Asian-American Youth in Urban Education

Asian Americans and Pacific Islanders in the United States comprise a heterogeneous population. There are approximately 18 million Asian American Pacific Islanders (AAPIs) in the U.S., representing nearly 6% of the total population.1 This community is growing at a record pace, increasing by over 40% in the past decade. By 2050, it is estimated that AAPIs will number more than 43 million and account for almost 10% of the U.S. population.2 Many AAPI communities are located in major urban areas, especially along the West Coast.

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Asian Americans are generally considered to have achieved educational success when compared to other minority groups. In 2010, 49% of Asian Americans ages 25 and older had a bachelor’s degree, compared with 28% of the U.S. population.4 Due to their educational achievement, Asian-Americans are often viewed as a “model minority”. This stereotype perpetuates the idea that Asian-Americans no longer face barriers in education and makes it easy to overlook the needs of various ethnic groups. However, the wide disparity in educational achievement in the AAPI population is apparent once the data is disaggregated by ethnicity.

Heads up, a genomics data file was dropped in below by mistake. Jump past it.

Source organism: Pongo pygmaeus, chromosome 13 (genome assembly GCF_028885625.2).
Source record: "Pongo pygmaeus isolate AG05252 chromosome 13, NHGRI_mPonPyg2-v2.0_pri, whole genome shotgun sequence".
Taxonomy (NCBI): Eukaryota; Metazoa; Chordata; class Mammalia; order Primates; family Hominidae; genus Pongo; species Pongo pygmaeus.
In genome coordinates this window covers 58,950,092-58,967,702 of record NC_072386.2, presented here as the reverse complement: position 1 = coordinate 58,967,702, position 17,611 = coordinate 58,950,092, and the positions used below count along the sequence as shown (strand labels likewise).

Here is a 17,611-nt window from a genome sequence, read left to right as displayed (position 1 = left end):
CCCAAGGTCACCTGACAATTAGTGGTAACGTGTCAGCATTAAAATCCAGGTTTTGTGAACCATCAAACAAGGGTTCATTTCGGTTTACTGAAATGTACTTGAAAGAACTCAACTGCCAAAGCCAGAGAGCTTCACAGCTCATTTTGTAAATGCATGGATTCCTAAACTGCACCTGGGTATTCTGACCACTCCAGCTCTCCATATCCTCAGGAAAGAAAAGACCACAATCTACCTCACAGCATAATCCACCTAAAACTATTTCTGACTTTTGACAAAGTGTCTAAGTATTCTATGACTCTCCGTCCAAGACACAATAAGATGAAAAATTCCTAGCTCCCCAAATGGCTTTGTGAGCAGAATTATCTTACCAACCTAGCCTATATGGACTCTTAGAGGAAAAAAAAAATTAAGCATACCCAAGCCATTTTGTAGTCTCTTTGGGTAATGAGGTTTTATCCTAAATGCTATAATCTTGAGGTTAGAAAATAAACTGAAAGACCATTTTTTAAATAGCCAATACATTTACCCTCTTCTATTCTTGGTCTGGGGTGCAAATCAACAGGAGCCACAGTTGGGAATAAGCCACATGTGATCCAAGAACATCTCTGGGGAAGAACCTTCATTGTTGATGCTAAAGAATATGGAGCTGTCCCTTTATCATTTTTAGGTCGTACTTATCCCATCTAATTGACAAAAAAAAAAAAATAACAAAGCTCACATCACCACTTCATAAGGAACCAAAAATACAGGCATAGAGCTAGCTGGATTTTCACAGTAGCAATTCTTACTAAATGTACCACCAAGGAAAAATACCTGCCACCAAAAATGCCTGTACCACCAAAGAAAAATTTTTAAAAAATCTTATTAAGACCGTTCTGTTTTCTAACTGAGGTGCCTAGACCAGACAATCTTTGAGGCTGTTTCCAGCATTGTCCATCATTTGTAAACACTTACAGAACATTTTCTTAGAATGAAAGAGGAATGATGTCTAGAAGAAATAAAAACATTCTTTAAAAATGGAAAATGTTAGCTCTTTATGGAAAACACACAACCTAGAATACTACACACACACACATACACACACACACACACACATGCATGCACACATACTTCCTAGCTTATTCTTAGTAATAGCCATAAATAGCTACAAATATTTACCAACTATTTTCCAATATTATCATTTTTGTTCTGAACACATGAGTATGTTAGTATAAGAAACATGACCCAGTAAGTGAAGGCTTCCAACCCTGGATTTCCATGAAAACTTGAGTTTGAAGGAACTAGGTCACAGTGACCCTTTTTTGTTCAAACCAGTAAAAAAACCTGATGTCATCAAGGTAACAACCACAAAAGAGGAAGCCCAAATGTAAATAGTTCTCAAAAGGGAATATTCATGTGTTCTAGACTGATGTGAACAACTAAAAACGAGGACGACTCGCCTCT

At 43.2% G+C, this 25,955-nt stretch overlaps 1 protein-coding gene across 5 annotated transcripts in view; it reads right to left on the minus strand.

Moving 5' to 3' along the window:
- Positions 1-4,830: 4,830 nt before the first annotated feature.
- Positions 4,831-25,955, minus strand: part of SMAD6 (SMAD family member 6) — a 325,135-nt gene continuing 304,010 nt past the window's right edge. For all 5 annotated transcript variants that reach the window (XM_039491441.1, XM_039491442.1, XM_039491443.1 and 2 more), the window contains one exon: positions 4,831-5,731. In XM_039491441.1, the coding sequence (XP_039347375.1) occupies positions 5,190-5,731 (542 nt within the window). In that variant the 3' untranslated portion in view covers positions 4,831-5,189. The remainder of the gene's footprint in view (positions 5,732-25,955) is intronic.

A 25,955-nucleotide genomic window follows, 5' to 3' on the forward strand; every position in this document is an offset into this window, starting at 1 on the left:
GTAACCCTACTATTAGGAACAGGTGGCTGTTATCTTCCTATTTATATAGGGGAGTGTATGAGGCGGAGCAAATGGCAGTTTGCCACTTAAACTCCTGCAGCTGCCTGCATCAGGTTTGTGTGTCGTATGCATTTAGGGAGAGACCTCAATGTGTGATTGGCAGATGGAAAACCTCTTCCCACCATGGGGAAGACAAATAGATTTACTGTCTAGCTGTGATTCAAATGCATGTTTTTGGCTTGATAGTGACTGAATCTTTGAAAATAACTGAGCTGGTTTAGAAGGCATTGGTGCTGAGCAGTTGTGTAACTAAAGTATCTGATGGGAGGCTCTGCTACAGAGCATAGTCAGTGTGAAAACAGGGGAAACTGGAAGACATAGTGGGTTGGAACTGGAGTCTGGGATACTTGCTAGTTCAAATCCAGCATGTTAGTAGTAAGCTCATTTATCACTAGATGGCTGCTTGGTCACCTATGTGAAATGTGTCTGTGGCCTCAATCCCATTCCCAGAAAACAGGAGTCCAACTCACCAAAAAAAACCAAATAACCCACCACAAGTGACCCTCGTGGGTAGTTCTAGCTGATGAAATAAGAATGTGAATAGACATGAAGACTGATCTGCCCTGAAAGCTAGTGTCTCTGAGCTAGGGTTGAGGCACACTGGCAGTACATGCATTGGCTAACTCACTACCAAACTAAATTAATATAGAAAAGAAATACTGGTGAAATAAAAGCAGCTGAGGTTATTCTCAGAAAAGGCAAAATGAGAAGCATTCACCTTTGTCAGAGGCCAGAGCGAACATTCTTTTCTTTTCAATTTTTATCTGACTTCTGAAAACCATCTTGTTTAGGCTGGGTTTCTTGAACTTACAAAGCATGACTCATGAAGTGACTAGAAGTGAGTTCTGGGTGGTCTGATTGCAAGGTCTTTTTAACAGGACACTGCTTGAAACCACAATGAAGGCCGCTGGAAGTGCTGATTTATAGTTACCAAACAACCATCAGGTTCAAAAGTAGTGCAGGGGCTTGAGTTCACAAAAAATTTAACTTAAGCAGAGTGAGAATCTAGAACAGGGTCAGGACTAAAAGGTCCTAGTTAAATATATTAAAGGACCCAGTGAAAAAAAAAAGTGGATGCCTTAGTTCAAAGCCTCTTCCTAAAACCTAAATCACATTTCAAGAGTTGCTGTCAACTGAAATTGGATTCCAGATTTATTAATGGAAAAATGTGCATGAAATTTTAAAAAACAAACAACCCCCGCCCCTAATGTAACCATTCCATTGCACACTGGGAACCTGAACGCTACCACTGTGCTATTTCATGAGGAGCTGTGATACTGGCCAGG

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The perception of Asian-American students as a “model minority” has led to a lack of research and policy surrounding their educational trajectories and the obstacles that these students may face in school. This lack of research negatively impacts Asian-American students, especially immigrant youth or those living in poverty. These students disproportionately live in urban areas, and face many of the same challenges that other students of color face such as access to ELL resources and services, the school to prison pipeline, culturally relevant experiences in school, etc. However, their needs are often overlooked due to the misconception that Asian-American students are all high achieving. As the population of Asian Americans grows, an increasing number of grassroots and national organizations are drawing attention to the obstacles faced by these students in urban, public schools.